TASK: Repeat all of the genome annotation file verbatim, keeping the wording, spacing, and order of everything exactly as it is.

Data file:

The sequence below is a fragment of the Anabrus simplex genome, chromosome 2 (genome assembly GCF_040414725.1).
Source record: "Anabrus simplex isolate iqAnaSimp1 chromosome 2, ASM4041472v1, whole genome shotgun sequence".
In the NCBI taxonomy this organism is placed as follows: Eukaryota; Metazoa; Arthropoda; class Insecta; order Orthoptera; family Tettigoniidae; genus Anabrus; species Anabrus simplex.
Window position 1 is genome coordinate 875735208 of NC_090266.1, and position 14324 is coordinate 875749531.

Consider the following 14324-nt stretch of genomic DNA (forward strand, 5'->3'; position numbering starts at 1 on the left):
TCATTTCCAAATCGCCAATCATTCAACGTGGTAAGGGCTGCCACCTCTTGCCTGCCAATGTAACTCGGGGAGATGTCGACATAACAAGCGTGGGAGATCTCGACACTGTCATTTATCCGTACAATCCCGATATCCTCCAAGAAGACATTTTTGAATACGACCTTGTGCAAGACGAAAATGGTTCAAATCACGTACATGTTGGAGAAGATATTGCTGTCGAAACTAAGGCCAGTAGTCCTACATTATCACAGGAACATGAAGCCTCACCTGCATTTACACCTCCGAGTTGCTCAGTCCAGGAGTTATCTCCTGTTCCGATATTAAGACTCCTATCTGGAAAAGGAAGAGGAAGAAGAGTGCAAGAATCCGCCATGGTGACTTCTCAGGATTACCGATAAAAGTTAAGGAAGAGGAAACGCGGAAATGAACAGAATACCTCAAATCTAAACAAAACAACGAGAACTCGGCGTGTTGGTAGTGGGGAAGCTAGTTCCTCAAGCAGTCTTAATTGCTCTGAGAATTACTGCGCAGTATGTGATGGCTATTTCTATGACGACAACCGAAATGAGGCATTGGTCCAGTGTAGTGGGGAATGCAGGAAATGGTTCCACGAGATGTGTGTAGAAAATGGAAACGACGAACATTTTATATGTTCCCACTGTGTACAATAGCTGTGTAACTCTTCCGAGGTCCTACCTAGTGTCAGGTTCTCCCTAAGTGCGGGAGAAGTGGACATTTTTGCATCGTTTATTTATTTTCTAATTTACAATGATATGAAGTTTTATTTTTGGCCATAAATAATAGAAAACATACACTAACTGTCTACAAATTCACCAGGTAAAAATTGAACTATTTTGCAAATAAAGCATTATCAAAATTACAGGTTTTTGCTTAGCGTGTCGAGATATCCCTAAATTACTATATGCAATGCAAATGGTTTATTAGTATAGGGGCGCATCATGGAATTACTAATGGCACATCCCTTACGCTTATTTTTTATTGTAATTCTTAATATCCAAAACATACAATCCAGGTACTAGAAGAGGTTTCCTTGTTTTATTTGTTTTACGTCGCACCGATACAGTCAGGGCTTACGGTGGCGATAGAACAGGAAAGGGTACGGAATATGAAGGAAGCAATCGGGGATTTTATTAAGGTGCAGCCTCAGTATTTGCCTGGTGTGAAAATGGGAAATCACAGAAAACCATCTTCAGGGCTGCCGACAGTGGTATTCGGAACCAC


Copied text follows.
The sequence below is a fragment of the Anabrus simplex genome, chromosome 2 (genome assembly GCF_040414725.1).
Source record: "Anabrus simplex isolate iqAnaSimp1 chromosome 2, ASM4041472v1, whole genome shotgun sequence".
In the NCBI taxonomy this organism is placed as follows: Eukaryota; Metazoa; Arthropoda; class Insecta; order Orthoptera; family Tettigoniidae; genus Anabrus; species Anabrus simplex.
Window position 1 is genome coordinate 875735208 of NC_090266.1, and position 14324 is coordinate 875749531.

Consider the following 14324-nt stretch of genomic DNA (forward strand, 5'->3'; position numbering starts at 1 on the left):
TCATTTCCAAATCGCCAATCATTCAACGTGGTAAGGGCTGCCACCTCTTGCCTGCCAATGTAACTCGGGGAGATGTCGACATAACAAGCGTGGGAGATCTCGACACTGTCATTTATCCGTACAATCCCGATATCCTCCAAGAAGACATTTTTGAATACGACCTTGTGCAAGACGAAAATGGTTCAAATCACGTACATGTTGGAGAAGATATTGCTGTCGAAACTAAGGCCAGTAGTCCTACATTATCACAGGAACATGAAGCCTCACCTGCATTTACACCTCCGAGTTGCTCAGTCCAGGAGTTATCTCCTGTTCCGATATTAAGACTCCTATCTGGAAAAGGAAGAGGAAGAAGAGTGCAAGAATCCGCCATGGTGACTTCTCAGGATTACCGATAAAAGTTAAGGAAGAGGAAACGCGGAAATGAACAGAATACCTCAAATCTAAACAAAACAACGAGAACTCGGCGTGTTGGTAGTGGGGAAGCTAGTTCCTCAAGCAGTCTTAATTGCTCTGAGAATTACTGCGCAGTATGTGATGGCTATTTCTATGACGACAACCGAAATGAGGCATTGGTCCAGTGTAGTGGGGAATGCAGGAAATGGTTCCACGAGATGTGTGTAGAAAATGGAAACGACGAACATTTTATATGTTCCCACTGTGTACAATAGCTGTGTAACTCTTCCGAGGTCCTACCTAGTGTCAGGTTCTCCCTAAGTGCGGGAGAAGTGGACATTTTTGCATCGTTTATTTATTTTCTAATTTACAATGATATGAAGTTTTATTTTTGGCCATAAATAATAGAAAACATACACTAACTGTCTACAAATTCACCAGGTAAAAATTGAACTATTTTGCAAATAAAGCATTATCAAAATTACAGGTTTTTGCTTAGCGTGTCGAGATATCCCTAAATTACTATATGCAATGCAAATGGTTTATTAGTATAGGGGCGCATCATGGAATTACTAATGGCACATCCCTTACGCTTATTTTTTATTGTAATTCTTAATATCCAAAACATACAATCCAGGTACTAGAAGAGGTTTCCTTGTTTTATTTGTTTTACGTCGCACCGATACAGTCAGGGCTTACGGTGGCGATAGAACAGGAAAGGGTACGGAATATGAAGGAAGCAATCGGGGATTTTATTAAGGTGCAGCCTCAGTATTTGCCTGGTGTGAAAATGGGAAATCACAGAAAACCATCTTCAGGGCTGCCGACAGTGGTATTCGGAACCAC